Public confidence in politicians’ honesty and sincerity has been low for some years, but L’affaire Pramod Mahajan leaves a stink of corruption, crime, drugs and depravity that characterise politics these days.

Pramod Mahajan, whose hubris has ended up in a sordid tragedy for him and his family was, however, not the only political leader who has come to symbolise amoral politics that has come to prevail in the country. Every party has its own share of enterprising and dynamic men who fix deals and collect money for their parties, and for themselves. Often such men are more equal than others in the parties’ power structure. The money power gives them political power and often they are able to influence decision-making for the convenience of their benefactors, some of whom join politics themselves and others choose to act by remote control. The phenomenon of money power dictating politics, policies and decisions has spread across to most political parties and to most states.

You can go round anywhere in the country, any state, any town, and you will come to hear tales of the so-called successful people who have found their way to positions of power, or those who can get things done by just a call on their mobile phone. Sadly, this is being considered a normal mode of political behaviour these days.

Many bureaucrats choose the safe path and collaborate with their political masters. Inconvenient officials are simply posted out because a minister’s friend or a benefactor wants it – a role Amrish Puri used to portray in Bollywood films with great flair and realism until the Don’s death recently.

Ask the people in Lucknow how they feel about the Mulayam Singh government and the quality of governance it provides to the nation’s largest State. Only the Supreme Court has come to the help of the Income-Tax authorities to order the Chief Minister to disclose the sources of the wealth he and his family have accumulated during his years of service to the people. Taxman’s queries are being described as part of a conspiracy by the Samajwadi neta.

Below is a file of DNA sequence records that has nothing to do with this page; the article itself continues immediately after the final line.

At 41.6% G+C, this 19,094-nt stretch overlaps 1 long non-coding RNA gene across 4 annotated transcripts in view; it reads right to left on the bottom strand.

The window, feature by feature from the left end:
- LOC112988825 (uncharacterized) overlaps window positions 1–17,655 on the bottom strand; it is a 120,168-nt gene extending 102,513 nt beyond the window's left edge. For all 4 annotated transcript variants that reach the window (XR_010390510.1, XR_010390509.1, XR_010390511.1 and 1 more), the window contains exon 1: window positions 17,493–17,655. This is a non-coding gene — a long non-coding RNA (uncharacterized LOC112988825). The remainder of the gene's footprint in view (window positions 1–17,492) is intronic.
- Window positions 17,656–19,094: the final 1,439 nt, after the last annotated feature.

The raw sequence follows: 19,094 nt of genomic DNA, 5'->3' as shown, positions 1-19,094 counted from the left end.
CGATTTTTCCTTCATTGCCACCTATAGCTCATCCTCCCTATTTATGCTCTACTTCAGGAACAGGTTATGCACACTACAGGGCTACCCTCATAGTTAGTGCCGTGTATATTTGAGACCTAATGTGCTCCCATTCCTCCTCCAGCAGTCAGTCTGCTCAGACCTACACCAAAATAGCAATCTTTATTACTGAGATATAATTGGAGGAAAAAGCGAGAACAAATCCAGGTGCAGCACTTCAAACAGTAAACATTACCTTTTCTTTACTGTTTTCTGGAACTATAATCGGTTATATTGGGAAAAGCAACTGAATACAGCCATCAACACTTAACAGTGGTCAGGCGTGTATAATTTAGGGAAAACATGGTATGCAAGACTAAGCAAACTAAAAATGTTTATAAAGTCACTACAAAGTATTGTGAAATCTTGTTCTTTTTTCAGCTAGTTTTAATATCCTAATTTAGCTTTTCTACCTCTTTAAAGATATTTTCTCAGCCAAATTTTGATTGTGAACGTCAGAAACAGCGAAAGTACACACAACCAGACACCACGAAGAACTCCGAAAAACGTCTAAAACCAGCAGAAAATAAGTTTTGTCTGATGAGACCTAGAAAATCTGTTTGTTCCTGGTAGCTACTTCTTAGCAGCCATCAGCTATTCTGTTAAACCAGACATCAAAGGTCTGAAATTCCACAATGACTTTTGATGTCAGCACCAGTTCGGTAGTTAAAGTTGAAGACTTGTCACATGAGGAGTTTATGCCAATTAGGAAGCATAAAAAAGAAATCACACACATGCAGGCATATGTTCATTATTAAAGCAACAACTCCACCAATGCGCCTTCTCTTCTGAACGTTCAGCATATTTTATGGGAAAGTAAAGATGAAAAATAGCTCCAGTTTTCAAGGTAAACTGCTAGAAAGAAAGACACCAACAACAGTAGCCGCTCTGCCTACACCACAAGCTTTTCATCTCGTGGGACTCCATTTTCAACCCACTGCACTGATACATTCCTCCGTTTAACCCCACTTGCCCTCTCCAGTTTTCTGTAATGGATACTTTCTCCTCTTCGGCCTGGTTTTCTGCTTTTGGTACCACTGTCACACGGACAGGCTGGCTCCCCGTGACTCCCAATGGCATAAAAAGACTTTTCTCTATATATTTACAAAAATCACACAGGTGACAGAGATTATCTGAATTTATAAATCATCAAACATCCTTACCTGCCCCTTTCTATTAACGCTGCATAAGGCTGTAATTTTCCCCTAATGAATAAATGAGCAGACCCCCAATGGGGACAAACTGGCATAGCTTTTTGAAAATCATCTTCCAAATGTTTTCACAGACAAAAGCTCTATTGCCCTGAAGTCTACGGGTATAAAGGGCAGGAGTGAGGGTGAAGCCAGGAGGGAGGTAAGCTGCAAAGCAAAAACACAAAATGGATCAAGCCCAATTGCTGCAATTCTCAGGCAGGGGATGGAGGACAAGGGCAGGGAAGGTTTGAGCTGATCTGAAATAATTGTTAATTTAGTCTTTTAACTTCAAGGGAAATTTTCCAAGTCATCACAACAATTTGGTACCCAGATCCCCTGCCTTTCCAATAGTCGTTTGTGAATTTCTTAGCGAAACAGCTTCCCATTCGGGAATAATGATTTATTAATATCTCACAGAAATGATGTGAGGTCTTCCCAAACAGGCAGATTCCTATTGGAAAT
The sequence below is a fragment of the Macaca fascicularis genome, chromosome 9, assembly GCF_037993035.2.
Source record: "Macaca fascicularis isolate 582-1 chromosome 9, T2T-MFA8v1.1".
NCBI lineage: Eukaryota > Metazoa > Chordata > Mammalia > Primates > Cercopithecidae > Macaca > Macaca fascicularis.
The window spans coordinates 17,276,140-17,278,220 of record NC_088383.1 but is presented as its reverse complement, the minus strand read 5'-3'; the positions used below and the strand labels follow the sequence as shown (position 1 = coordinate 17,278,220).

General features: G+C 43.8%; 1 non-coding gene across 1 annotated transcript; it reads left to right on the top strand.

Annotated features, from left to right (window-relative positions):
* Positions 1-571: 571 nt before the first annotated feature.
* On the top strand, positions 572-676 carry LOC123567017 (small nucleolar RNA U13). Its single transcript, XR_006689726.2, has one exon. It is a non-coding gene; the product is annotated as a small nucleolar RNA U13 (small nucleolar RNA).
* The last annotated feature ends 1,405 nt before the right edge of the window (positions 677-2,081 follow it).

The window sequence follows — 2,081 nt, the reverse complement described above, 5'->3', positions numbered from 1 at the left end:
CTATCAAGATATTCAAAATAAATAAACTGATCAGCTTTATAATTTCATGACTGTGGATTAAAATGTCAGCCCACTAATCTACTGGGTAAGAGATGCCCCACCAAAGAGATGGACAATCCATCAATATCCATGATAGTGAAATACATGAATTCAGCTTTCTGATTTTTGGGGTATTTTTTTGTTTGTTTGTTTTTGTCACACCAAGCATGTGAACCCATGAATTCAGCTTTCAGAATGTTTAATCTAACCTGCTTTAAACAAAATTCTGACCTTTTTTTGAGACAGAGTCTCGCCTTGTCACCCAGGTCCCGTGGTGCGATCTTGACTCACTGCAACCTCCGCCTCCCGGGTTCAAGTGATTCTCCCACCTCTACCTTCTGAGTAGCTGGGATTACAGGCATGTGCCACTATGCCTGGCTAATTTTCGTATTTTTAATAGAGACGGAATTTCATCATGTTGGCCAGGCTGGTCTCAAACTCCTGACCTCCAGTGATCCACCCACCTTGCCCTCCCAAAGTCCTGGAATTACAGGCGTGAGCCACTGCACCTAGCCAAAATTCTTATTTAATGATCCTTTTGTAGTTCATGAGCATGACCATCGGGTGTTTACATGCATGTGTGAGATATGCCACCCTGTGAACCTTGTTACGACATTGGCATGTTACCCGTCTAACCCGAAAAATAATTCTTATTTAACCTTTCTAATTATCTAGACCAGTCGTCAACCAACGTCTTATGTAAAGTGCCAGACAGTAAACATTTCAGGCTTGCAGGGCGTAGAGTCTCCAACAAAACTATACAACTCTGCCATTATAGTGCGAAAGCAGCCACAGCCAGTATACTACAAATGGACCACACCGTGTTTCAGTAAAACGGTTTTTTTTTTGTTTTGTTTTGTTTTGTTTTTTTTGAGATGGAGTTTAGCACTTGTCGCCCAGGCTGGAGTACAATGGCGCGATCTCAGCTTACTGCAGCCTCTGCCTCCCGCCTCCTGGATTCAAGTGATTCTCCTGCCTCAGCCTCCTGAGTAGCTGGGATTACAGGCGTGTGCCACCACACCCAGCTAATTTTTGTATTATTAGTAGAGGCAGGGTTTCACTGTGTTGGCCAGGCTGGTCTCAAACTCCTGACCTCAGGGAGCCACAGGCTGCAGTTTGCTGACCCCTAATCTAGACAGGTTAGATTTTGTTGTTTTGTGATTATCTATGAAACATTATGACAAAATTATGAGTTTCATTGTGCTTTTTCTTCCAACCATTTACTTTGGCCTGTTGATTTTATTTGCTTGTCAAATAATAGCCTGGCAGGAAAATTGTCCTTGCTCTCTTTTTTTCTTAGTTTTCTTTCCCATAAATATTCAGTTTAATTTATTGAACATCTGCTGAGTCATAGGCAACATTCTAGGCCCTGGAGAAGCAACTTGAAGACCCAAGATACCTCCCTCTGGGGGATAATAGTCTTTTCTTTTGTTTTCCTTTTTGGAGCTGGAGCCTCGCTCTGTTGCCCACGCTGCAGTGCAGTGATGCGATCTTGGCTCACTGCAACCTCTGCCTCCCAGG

Then there is Ms Mayawati straddling on the political platform unmindful of the stink left behind by the Taj Corridor scandal. The NDA government never took action to punish the guilty lest it might need her support while forming a government at the Centre. The UPA government now does not want to annoy Ms Mayawati because it also may need her help after the next Lok Sabha elections.

The Great Telgi scam, which ran into a staggering Rs 50,000 crore loss to the state exchequer, still remains unprobed because the tentacles of the scandal are spread over several states and involves influential elements in many political parties. The politicians would let Telgi die, reportedly of AIDS, than allow truth to come out.

These are major scandals which make an occasional headline in the media. The daily experience of the people with the administrations in all States is worse, and of indifference and callousness with which it treats them and their problems.

The people seem to be extras in the Shining India story. It is the politicians like Pramod Mahajan who have come to matter in public life. Unfortunately.